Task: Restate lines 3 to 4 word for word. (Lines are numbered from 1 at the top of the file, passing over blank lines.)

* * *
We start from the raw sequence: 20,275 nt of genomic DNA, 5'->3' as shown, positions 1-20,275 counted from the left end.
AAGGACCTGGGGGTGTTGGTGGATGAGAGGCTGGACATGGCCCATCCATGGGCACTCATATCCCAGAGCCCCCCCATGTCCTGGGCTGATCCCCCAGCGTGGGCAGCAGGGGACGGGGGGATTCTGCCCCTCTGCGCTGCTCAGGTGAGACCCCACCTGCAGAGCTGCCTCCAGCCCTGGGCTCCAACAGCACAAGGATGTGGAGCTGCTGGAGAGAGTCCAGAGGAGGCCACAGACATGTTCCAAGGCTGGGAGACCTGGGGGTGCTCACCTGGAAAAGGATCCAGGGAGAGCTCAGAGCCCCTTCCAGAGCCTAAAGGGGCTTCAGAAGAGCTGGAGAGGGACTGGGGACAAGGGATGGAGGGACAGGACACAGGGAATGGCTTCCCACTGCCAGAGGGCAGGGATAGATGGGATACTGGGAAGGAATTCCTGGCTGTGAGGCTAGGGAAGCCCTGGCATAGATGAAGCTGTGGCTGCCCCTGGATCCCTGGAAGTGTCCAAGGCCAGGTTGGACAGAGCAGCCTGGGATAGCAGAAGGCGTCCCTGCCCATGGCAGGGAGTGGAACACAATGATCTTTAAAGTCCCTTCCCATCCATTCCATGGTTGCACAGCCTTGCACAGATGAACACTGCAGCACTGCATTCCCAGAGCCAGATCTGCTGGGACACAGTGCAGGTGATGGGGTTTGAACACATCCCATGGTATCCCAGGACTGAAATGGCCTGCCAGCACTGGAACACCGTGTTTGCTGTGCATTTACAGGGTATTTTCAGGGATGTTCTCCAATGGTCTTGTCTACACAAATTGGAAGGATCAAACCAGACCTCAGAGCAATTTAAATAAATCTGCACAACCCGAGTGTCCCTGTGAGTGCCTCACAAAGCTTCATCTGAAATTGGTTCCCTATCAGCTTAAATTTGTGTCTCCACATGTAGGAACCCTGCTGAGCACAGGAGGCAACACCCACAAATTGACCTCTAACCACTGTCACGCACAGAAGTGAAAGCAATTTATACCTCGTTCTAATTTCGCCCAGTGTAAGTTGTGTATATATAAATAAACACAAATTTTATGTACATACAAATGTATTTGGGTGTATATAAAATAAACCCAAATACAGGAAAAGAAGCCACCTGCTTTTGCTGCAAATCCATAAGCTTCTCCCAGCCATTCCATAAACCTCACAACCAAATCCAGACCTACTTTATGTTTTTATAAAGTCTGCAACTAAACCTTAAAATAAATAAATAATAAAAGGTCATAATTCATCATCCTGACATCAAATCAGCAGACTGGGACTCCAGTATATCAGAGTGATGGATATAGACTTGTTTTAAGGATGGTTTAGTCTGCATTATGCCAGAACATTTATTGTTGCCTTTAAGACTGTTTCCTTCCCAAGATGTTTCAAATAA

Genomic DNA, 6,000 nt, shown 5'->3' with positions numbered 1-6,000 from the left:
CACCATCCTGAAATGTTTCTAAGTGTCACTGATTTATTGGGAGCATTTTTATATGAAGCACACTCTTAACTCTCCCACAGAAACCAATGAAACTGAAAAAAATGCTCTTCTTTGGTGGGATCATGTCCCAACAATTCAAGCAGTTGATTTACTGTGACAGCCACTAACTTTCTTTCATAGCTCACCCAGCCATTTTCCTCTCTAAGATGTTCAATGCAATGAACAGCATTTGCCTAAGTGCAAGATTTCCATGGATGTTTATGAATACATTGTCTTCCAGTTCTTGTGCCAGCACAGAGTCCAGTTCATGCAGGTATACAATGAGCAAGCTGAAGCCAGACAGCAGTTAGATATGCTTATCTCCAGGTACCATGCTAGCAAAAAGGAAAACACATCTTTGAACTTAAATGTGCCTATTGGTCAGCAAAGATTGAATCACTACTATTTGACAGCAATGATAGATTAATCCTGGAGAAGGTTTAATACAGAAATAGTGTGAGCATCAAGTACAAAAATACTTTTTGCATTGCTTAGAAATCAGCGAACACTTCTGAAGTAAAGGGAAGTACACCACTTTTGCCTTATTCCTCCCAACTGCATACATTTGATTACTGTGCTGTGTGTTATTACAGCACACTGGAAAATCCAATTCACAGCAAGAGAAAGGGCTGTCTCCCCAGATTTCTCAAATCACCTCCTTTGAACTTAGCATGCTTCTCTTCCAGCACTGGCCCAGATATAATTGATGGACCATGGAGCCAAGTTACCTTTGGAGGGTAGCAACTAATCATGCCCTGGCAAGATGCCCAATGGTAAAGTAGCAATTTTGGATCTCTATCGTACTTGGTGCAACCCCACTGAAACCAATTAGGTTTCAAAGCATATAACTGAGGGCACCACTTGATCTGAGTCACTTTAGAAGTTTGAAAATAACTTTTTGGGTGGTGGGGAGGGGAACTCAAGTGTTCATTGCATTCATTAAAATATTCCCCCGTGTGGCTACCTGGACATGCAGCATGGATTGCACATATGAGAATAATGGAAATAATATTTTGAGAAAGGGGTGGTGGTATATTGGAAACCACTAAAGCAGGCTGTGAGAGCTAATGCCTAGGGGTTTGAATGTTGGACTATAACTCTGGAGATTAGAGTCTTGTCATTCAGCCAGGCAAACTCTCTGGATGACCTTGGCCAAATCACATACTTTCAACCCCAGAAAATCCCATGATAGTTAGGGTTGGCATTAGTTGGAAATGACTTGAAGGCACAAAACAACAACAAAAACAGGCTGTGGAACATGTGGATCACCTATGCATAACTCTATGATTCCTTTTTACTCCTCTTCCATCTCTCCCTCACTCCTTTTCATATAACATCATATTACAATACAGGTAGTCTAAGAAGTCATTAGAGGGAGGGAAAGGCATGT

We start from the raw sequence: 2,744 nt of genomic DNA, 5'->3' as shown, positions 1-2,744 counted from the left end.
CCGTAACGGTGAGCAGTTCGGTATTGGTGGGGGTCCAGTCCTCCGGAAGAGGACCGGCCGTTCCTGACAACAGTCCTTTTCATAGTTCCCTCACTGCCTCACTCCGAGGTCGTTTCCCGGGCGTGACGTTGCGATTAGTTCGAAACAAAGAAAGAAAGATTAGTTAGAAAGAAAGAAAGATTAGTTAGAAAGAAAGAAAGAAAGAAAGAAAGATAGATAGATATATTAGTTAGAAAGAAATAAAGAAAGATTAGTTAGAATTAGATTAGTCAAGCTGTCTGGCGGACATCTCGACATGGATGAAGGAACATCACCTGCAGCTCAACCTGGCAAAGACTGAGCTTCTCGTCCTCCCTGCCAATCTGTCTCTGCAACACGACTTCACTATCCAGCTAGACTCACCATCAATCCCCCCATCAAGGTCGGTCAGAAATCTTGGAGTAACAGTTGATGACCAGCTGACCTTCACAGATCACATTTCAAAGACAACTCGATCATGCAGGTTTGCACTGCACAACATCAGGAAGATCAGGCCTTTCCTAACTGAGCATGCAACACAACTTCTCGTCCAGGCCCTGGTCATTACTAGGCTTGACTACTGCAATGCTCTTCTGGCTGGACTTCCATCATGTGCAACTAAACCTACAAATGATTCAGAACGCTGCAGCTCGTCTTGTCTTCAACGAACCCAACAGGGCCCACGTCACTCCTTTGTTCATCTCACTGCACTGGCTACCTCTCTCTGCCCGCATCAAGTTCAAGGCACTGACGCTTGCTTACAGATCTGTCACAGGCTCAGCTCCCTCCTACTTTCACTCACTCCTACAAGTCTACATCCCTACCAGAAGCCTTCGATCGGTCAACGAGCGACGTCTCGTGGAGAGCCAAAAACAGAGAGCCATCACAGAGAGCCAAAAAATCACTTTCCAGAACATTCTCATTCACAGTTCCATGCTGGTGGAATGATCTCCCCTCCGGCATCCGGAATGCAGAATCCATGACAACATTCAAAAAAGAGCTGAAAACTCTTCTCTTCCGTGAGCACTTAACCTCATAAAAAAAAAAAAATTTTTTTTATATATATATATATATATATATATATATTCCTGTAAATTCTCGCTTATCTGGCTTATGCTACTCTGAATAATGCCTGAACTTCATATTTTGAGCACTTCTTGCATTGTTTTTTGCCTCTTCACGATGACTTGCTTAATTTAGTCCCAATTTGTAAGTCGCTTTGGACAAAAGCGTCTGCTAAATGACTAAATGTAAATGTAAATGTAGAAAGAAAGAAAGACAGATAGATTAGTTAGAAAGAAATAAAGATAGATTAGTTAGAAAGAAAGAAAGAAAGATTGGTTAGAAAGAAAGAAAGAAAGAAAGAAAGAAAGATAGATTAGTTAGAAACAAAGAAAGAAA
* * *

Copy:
Genomic DNA, 6,000 nt, shown 5'->3' with positions numbered 1-6,000 from the left:
CACCATCCTGAAATGTTTCTAAGTGTCACTGATTTATTGGGAGCATTTTTATATGAAGCACACTCTTAACTCTCCCACAGAAACCAATGAAACTGAAAAAAATGCTCTTCTTTGGTGGGATCATGTCCCAACAATTCAAGCAGTTGATTTACTGTGACAGCCACTAACTTTCTTTCATAGCTCACCCAGCCATTTTCCTCTCTAAGATGTTCAATGCAATGAACAGCATTTGCCTAAGTGCAAGATTTCCATGGATGTTTATGAATACATTGTCTTCCAGTTCTTGTGCCAGCACAGAGTCCAGTTCATGCAGGTATACAATGAGCAAGCTGAAGCCAGACAGCAGTTAGATATGCTTATCTCCAGGTACCATGCTAGCAAAAAGGAAAACACATCTTTGAACTTAAATGTGCCTATTGGTCAGCAAAGATTGAATCACTACTATTTGACAGCAATGATAGATTAATCCTGGAGAAGGTTTAATACAGAAATAGTGTGAGCATCAAGTACAAAAATACTTTTTGCATTGCTTAGAAATCAGCGAACACTTCTGAAGTAAAGGGAAGTACACCACTTTTGCCTTATTCCTCCCAACTGCATACATTTGATTACTGTGCTGTGTGTTATTACAGCACACTGGAAAATCCAATTCACAGCAAGAGAAAGGGCTGTCTCCCCAGATTTCTCAAATCACCTCCTTTGAACTTAGCATGCTTCTCTTCCAGCACTGGCCCAGATATAATTGATGGACCATGGAGCCAAGTTACCTTTGGAGGGTAGCAACTAATCATGCCCTGGCAAGATGCCCAATGGTAAAGTAGCAATTTTGGATCTCTATCGTACTTGGTGCAACCCCACTGAAACCAATTAGGTTTCAAAGCATATAACTGAGGGCACCACTTGATCTGAGTCACTTTAGAAGTTTGAAAATAACTTTTTGGGTGGTGGGGAGGGGAACTCAAGTGTTCATTGCATTCATTAAAATATTCCCCCGTGTGGCTACCTGGACATGCAGCATGGATTGCACATATGAGAATAATGGAAATAATATTTTGAGAAAGGGGTGGTGGTATATTGGAAACCACTAAAGCAGGCTGTGAGAGCTAATGCCTAGGGGTTTGAATGTTGGACTATAACTCTGGAGATTAGAGTCTTGTCATTCAGCCAGGCAAACTCTCTGGATGACCTTGGCCAAATCACATACTTTCAACCCCAGAAAATCCCATGATAGTTAGGGTTGGCATTAGTTGGAAATGACTTGAAGGCACAAAACAACAACAAAAACAGGCTGTGGAACATGTGGATCACCTATGCATAACTCTATGATTCCTTTTTACTCCTCTTCCATCTCTCCCTCACTCCTTTTCATATAACATCATATTACAATACAGGTAGTCTAAGAAGTCATTAGAGGGAGGGAAAGGCATGT